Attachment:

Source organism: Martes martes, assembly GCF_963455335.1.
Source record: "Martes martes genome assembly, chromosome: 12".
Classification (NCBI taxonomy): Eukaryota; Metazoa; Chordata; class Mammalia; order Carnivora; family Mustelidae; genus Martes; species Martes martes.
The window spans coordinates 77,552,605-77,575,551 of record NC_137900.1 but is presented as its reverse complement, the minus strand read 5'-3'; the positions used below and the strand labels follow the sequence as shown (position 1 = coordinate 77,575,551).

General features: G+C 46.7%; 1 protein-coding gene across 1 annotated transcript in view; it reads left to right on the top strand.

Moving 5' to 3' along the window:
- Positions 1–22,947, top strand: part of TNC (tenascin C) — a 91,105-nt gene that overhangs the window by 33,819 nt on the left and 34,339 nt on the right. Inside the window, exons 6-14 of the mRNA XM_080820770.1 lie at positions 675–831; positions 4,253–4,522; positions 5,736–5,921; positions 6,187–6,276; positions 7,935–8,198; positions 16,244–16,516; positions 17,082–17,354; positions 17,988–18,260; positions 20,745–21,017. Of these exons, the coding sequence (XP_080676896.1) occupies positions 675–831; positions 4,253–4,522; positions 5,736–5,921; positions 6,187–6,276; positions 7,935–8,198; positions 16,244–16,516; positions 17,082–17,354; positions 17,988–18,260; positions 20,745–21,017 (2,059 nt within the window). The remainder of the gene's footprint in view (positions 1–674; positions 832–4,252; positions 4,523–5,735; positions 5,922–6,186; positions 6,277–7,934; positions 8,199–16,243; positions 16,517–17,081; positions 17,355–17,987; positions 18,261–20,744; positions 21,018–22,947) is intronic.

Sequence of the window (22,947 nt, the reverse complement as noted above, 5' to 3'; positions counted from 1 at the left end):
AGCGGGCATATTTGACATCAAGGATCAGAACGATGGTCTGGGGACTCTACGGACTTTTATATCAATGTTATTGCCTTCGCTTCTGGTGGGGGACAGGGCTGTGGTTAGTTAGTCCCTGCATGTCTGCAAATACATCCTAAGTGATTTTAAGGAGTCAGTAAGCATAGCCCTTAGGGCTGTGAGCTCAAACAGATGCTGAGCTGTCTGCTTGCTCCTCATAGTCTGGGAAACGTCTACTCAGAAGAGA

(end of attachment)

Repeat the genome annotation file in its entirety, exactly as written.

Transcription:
Source organism: Martes martes, assembly GCF_963455335.1.
Source record: "Martes martes genome assembly, chromosome: 12".
Classification (NCBI taxonomy): Eukaryota; Metazoa; Chordata; class Mammalia; order Carnivora; family Mustelidae; genus Martes; species Martes martes.
The window spans coordinates 77,552,605-77,575,551 of record NC_137900.1 but is presented as its reverse complement, the minus strand read 5'-3'; the positions used below and the strand labels follow the sequence as shown (position 1 = coordinate 77,575,551).

General features: G+C 46.7%; 1 protein-coding gene across 1 annotated transcript in view; it reads left to right on the top strand.

Moving 5' to 3' along the window:
- Positions 1–22,947, top strand: part of TNC (tenascin C) — a 91,105-nt gene that overhangs the window by 33,819 nt on the left and 34,339 nt on the right. Inside the window, exons 6-14 of the mRNA XM_080820770.1 lie at positions 675–831; positions 4,253–4,522; positions 5,736–5,921; positions 6,187–6,276; positions 7,935–8,198; positions 16,244–16,516; positions 17,082–17,354; positions 17,988–18,260; positions 20,745–21,017. Of these exons, the coding sequence (XP_080676896.1) occupies positions 675–831; positions 4,253–4,522; positions 5,736–5,921; positions 6,187–6,276; positions 7,935–8,198; positions 16,244–16,516; positions 17,082–17,354; positions 17,988–18,260; positions 20,745–21,017 (2,059 nt within the window). The remainder of the gene's footprint in view (positions 1–674; positions 832–4,252; positions 4,523–5,735; positions 5,922–6,186; positions 6,277–7,934; positions 8,199–16,243; positions 16,517–17,081; positions 17,355–17,987; positions 18,261–20,744; positions 21,018–22,947) is intronic.

Sequence of the window (22,947 nt, the reverse complement as noted above, 5' to 3'; positions counted from 1 at the left end):
AGCGGGCATATTTGACATCAAGGATCAGAACGATGGTCTGGGGACTCTACGGACTTTTATATCAATGTTATTGCCTTCGCTTCTGGTGGGGGACAGGGCTGTGGTTAGTTAGTCCCTGCATGTCTGCAAATACATCCTAAGTGATTTTAAGGAGTCAGTAAGCATAGCCCTTAGGGCTGTGAGCTCAAACAGATGCTGAGCTGTCTGCTTGCTCCTCATAGTCTGGGAAACGTCTACTCAGAAGAGA